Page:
Yehuda Amichai’s “From Man You Came and to Man You Shall Return” is a seventeen-line poem in four stanzas, the first consisting of three lines, the second of four lines, the third of seven lines, and the fourth of three lines. The lines are uneven in length and irregular in meter, but the poem may have a different prosody in Hebrew, the language in which Amichai wrote and from which his poems have been translated into at least thirty languages. The title is an integral part of this poem and provides the first surprise for the reader. The phrase “From Man You Came and to Man You Shall Return” strikes the reader with a certain irony; the framework is certainly familiar, one has heard it before, but it seems not quite right. Is this a familiar biblical edict? The reader is immediately drawn into the poem, trying to remember the wording of the original phrase. It does not take long to recall the source of the title, a sentence embedded in Genesis 3:19: “For dust you are,/ and to dust you shall return,” which the God of the Hebrew Bible said to Adam when He discovered Adam and Eve had eaten the forbidden fruit.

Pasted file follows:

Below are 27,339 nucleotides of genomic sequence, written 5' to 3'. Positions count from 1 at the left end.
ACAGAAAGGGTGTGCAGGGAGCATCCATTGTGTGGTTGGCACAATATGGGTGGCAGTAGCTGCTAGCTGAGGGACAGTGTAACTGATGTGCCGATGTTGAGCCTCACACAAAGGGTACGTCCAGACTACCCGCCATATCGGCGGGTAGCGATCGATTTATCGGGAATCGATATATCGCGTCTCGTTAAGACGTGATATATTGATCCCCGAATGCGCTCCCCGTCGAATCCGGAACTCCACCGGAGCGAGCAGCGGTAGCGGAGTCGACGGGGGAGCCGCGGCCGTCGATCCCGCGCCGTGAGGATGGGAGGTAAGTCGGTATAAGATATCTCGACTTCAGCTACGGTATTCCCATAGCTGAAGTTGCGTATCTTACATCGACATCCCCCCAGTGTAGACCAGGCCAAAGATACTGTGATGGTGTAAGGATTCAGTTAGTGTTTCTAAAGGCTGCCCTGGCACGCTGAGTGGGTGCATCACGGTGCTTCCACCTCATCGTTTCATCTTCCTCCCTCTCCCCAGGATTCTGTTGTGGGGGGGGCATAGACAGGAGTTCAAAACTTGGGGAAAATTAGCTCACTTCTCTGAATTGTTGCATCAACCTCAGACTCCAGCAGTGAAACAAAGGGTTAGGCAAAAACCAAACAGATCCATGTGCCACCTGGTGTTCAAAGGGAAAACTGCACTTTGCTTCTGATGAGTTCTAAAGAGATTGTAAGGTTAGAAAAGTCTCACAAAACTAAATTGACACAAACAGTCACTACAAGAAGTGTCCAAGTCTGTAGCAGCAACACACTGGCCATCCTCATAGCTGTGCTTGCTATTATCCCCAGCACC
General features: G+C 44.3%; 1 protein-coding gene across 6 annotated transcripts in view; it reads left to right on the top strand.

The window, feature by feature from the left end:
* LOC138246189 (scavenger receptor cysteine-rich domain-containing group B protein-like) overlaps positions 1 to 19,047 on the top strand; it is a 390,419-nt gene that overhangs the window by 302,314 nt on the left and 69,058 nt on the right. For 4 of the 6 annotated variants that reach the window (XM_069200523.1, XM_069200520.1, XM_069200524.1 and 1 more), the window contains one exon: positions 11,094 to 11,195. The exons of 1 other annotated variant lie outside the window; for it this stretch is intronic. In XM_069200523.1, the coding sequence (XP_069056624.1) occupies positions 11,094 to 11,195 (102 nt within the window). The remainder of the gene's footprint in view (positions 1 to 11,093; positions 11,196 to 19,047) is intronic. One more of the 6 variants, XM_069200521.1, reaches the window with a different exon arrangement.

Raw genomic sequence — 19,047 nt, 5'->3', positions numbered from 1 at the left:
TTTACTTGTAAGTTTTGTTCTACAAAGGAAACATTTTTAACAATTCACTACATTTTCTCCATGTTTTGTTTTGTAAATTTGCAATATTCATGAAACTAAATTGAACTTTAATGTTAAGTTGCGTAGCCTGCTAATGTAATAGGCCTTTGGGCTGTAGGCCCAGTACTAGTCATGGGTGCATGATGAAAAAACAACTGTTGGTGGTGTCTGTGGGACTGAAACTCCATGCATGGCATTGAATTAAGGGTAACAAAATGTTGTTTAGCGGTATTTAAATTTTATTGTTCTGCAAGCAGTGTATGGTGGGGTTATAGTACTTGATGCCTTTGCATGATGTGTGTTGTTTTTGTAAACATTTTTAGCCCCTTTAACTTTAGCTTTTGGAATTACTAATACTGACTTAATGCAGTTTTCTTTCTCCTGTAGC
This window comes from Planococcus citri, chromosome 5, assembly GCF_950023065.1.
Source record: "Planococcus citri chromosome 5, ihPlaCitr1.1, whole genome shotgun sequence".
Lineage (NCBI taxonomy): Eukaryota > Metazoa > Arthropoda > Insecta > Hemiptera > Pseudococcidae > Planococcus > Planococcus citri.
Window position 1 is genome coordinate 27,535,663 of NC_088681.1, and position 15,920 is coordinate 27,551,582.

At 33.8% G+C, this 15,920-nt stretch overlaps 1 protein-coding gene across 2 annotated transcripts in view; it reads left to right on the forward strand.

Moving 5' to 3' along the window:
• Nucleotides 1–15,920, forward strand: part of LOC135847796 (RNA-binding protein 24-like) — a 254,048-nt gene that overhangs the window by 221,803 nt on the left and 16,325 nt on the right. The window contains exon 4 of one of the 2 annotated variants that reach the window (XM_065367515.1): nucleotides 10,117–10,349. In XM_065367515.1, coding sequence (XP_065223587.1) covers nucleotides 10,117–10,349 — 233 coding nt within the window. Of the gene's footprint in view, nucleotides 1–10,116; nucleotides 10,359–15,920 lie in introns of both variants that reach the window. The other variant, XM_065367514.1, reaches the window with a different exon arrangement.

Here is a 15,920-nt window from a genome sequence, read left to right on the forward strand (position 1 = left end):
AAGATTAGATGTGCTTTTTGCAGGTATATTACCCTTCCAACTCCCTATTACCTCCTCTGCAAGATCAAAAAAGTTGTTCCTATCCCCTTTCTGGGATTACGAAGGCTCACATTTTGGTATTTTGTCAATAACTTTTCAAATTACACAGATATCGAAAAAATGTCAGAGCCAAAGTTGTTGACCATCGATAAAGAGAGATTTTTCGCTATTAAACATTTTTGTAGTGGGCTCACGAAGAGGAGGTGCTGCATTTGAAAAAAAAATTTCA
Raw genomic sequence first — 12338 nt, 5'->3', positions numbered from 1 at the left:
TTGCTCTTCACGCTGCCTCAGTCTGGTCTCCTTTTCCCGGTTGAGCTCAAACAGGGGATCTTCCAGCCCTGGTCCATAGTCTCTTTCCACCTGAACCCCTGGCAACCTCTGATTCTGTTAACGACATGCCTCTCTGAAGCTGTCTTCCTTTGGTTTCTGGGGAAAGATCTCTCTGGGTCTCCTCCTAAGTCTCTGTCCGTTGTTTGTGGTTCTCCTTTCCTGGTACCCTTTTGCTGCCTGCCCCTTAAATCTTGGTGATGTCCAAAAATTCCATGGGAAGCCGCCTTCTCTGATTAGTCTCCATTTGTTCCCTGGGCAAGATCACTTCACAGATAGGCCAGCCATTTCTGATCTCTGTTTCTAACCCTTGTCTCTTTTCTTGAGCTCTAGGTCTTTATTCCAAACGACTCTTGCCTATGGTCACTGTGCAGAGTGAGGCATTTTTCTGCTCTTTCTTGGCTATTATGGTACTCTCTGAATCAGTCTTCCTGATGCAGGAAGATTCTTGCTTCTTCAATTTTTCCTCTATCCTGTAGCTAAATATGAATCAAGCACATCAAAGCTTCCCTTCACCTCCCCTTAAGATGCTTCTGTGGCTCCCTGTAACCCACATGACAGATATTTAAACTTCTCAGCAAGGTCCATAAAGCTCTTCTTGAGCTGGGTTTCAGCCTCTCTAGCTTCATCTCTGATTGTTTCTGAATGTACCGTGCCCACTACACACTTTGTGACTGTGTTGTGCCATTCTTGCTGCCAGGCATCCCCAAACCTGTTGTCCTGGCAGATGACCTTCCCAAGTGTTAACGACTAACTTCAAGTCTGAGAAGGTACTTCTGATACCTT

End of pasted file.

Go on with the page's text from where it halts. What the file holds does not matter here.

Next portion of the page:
The three lines of the first stanza form an apparently simple statement,”Death in war begins/ With one young man/ Descending the stairs.” Readers are far from the field of battle, in the city or village, and one young man is leaving his home, yet the poet says that the casualty of war begins here. Although the statement appears simple,...
(The entire section is 523 words.)